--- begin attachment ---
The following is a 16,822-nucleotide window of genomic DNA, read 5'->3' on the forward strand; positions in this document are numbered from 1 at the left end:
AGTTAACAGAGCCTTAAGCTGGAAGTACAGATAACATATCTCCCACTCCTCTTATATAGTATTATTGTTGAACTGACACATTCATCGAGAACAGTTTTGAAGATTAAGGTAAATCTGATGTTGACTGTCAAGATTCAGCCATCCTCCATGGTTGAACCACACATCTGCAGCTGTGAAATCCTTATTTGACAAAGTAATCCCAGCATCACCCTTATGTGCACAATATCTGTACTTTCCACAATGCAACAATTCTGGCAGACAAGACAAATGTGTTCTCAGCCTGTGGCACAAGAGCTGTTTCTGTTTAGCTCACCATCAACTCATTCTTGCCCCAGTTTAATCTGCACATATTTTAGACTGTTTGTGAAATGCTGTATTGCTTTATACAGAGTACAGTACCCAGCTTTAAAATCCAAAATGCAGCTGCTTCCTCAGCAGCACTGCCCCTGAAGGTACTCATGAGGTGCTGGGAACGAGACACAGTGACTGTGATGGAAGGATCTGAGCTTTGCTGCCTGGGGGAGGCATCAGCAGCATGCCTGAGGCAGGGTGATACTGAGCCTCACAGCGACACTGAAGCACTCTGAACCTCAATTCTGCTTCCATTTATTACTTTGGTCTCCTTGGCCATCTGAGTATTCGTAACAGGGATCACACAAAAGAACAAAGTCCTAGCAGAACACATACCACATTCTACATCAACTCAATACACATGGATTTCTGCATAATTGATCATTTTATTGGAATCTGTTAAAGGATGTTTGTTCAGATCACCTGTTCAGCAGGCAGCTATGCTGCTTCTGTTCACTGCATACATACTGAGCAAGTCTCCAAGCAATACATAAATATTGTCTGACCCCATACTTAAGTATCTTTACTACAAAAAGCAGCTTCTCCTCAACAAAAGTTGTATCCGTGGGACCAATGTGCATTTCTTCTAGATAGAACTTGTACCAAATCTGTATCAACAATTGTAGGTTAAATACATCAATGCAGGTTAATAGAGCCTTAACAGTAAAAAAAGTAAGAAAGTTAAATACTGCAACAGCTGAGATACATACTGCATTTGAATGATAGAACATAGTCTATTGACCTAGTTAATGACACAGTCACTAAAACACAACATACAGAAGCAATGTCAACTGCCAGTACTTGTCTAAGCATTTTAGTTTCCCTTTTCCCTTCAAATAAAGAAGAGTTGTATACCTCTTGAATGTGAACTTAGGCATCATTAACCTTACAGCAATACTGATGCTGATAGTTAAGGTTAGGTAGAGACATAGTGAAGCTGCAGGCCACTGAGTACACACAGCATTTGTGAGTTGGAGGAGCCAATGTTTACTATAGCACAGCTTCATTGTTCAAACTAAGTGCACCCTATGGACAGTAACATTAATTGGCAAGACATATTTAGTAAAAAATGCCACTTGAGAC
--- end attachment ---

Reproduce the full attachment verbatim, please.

The following is a 16,822-nucleotide window of genomic DNA, read 5'->3' on the forward strand; positions in this document are numbered from 1 at the left end:
AGTTAACAGAGCCTTAAGCTGGAAGTACAGATAACATATCTCCCACTCCTCTTATATAGTATTATTGTTGAACTGACACATTCATCGAGAACAGTTTTGAAGATTAAGGTAAATCTGATGTTGACTGTCAAGATTCAGCCATCCTCCATGGTTGAACCACACATCTGCAGCTGTGAAATCCTTATTTGACAAAGTAATCCCAGCATCACCCTTATGTGCACAATATCTGTACTTTCCACAATGCAACAATTCTGGCAGACAAGACAAATGTGTTCTCAGCCTGTGGCACAAGAGCTGTTTCTGTTTAGCTCACCATCAACTCATTCTTGCCCCAGTTTAATCTGCACATATTTTAGACTGTTTGTGAAATGCTGTATTGCTTTATACAGAGTACAGTACCCAGCTTTAAAATCCAAAATGCAGCTGCTTCCTCAGCAGCACTGCCCCTGAAGGTACTCATGAGGTGCTGGGAACGAGACACAGTGACTGTGATGGAAGGATCTGAGCTTTGCTGCCTGGGGGAGGCATCAGCAGCATGCCTGAGGCAGGGTGATACTGAGCCTCACAGCGACACTGAAGCACTCTGAACCTCAATTCTGCTTCCATTTATTACTTTGGTCTCCTTGGCCATCTGAGTATTCGTAACAGGGATCACACAAAAGAACAAAGTCCTAGCAGAACACATACCACATTCTACATCAACTCAATACACATGGATTTCTGCATAATTGATCATTTTATTGGAATCTGTTAAAGGATGTTTGTTCAGATCACCTGTTCAGCAGGCAGCTATGCTGCTTCTGTTCACTGCATACATACTGAGCAAGTCTCCAAGCAATACATAAATATTGTCTGACCCCATACTTAAGTATCTTTACTACAAAAAGCAGCTTCTCCTCAACAAAAGTTGTATCCGTGGGACCAATGTGCATTTCTTCTAGATAGAACTTGTACCAAATCTGTATCAACAATTGTAGGTTAAATACATCAATGCAGGTTAATAGAGCCTTAACAGTAAAAAAAGTAAGAAAGTTAAATACTGCAACAGCTGAGATACATACTGCATTTGAATGATAGAACATAGTCTATTGACCTAGTTAATGACACAGTCACTAAAACACAACATACAGAAGCAATGTCAACTGCCAGTACTTGTCTAAGCATTTTAGTTTCCCTTTTCCCTTCAAATAAAGAAGAGTTGTATACCTCTTGAATGTGAACTTAGGCATCATTAACCTTACAGCAATACTGATGCTGATAGTTAAGGTTAGGTAGAGACATAGTGAAGCTGCAGGCCACTGAGTACACACAGCATTTGTGAGTTGGAGGAGCCAATGTTTACTATAGCACAGCTTCATTGTTCAAACTAAGTGCACCCTATGGACAGTAACATTAATTGGCAAGACATATTTAGTAAAAAATGCCACTTGAGAC